Last year my husband and I decided to grow our own vegetables. We live in a suburban community outside of Cincinnati. We have a nice corner lot with a decent sized fenced in yard but several large trees which shade our yard during the day. After tracking the sun shine and calculating the amount of sun and where it goes, we plotted out a spot and decided to build two raised beds for vegetables. This was our first attempt at vegetable gardening so we had no preconceived ideas of what we would get out of it.
If you remember last spring (2011), it rained non-stop in March, April and May! Finally on Memorial Day weekend, we built, filled and planted our two 4’ wide by 16’ long raised gardens! I began to keep a diary of what we did the types of seeds we purchased, which were live plants, and the cost of the entire project.
Within a few days (yes, days!) we had things sprouting all over the place. We were both thrilled! We had over purchased the tomatoes and peppers, not realizing the spacing requirements, so we ended up tilling up another spot or two to plant the stragglers. I talked to anyone and everyone who had gardened before, getting tips and subscribing to gardening newsletters on line.
By July 4th weekend (five weeks later) we had an awesome looking garden! We were harvesting some radishes, and a few pieces of lettuce. The garden kept growing and, to us, it was an amazing thing! Once the plants are in, it takes only a few minutes each day to keep whatever weeds pop through. We had an unusually dry summer, so we watered almost daily.
Our first garden consisted of three types of tomatoes, four types of peppers, zucchini, radishes, sugar-snap peas, bush green beans, cucumbers, green onions, lettuce, watermelon, cantaloupe, strawberries, cabbage, and spinach. Not everything was “worth the space” as we began to notice. The diary helped quite a bit and we made notes. Also the internet was invaluable when I began to see bugs or “bottom end rot” on my tomatoes. I quickly googled what the problem happened to be and instantly I had a multitude of other gardeners who had the same issues and the way they handled them! I loved it!
By the first week of August, when we go on our family vacation, most everything in our garden was being harvested. I was able to take all our vegetables, except large onions and corn, without buying other vegetables!
We learned so much from our first year, that we began to plan the garden(s) for this year in the fall of last year. We expanded our area, added another full bed, not raised, and are trying “straw bale” gardening this year as well. We rotated our crops, as instructed, and preconditioned our soil. We scratched out all the marginal items and planted extras of things we loved the most.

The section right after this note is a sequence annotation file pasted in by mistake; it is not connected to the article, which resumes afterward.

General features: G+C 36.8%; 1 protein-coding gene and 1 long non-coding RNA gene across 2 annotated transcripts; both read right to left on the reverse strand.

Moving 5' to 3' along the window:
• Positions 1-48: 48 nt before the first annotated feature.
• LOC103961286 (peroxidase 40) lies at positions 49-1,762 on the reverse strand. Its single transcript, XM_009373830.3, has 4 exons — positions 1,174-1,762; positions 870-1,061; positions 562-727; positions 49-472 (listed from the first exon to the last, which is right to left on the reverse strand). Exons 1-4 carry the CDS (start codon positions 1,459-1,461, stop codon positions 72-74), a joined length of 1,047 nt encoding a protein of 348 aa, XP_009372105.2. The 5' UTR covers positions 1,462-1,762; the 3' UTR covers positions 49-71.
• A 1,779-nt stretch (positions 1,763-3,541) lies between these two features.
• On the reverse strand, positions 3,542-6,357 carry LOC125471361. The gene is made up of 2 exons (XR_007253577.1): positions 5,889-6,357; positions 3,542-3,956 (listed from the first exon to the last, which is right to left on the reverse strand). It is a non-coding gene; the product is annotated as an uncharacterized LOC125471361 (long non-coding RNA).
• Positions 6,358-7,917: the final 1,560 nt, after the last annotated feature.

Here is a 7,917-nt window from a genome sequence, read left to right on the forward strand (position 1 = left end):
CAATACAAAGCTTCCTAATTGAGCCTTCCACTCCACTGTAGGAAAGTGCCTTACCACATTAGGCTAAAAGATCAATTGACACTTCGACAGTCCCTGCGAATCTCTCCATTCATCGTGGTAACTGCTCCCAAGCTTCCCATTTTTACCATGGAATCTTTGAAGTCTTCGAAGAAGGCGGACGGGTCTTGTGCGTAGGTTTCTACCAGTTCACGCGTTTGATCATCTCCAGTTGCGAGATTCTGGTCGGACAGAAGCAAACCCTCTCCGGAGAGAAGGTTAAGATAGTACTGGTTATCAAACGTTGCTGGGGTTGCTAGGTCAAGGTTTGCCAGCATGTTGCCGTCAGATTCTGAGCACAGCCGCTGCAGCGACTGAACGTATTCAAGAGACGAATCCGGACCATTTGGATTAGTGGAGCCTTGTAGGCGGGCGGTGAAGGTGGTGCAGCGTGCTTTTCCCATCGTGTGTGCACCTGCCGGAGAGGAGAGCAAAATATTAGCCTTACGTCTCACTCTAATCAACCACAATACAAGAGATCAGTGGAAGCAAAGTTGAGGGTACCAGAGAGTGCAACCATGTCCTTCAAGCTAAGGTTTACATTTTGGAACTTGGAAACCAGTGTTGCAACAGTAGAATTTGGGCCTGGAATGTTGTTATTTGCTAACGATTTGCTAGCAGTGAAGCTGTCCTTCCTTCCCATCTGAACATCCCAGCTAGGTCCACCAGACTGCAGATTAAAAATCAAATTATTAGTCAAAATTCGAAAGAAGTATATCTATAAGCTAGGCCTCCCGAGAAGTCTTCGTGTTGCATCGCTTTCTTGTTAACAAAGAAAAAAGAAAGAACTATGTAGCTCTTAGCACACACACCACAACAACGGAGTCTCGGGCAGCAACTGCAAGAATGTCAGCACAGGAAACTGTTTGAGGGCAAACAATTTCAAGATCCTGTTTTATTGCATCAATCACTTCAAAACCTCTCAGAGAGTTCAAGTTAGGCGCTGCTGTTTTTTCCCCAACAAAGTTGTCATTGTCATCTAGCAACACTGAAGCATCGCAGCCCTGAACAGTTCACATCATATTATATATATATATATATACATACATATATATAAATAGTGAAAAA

Each evening (or morning, weather depending) we check our garden for cabbage worms on our broccoli (new this year) and Brussels sprouts (also new). We make sure we don’t have any critters eating our strawberries or bean sprouts. The straw bales are producing toadstools, which I have yet to read up on why, but I am sure there is a definitive reason for them. I love this thing called gardening!
We added another type of tomato and two different peppers this year, in addition to our Brussels sprouts and broccoli. I am already regretting the space the broccoli takes up and the green cabbage worms that can eat MY weight in leaves in day! We put in more zucchini plants, an additional type of cucumber, red onions, a separate space for herbs (cilantro, dill, basil, chives). We have garden peas instead of snap peas and an area of carrots and red beets. We have planted our bush beans (yellow and green this year) in our straw bales.
We just came out of Memorial Day weekend and already we have had fresh lettuce, radishes, strawberries, and spinach.
At the end of the season last year (which went well into October), we estimated that we had saved around $750 in fresh veggies for the summer. I canned 12 quarts of pickles (a first for me)—both dill and sweet; and froze another 12 quarts of fresh salsa. By February, I was down to our last jar of pickles and out of salsa!
I carry around pictures of my garden in my cell phone and show it lovingly to anyone who mentions the words garden, back yard or veggies. It is a thrill and a great way to save money.
We decided to create our own garden so we would know where our vegetables are being grown and with what chemicals and additives. We have selected to go all organic, not spraying or adding anything unnatural to our soil and plants. The results have been remarkable and we definitely tell everyone we know about our garden and the reasons it is good for our health! If you are thinking of adding a backyard garden to your spot in the city—go for it! It is well worth the effort.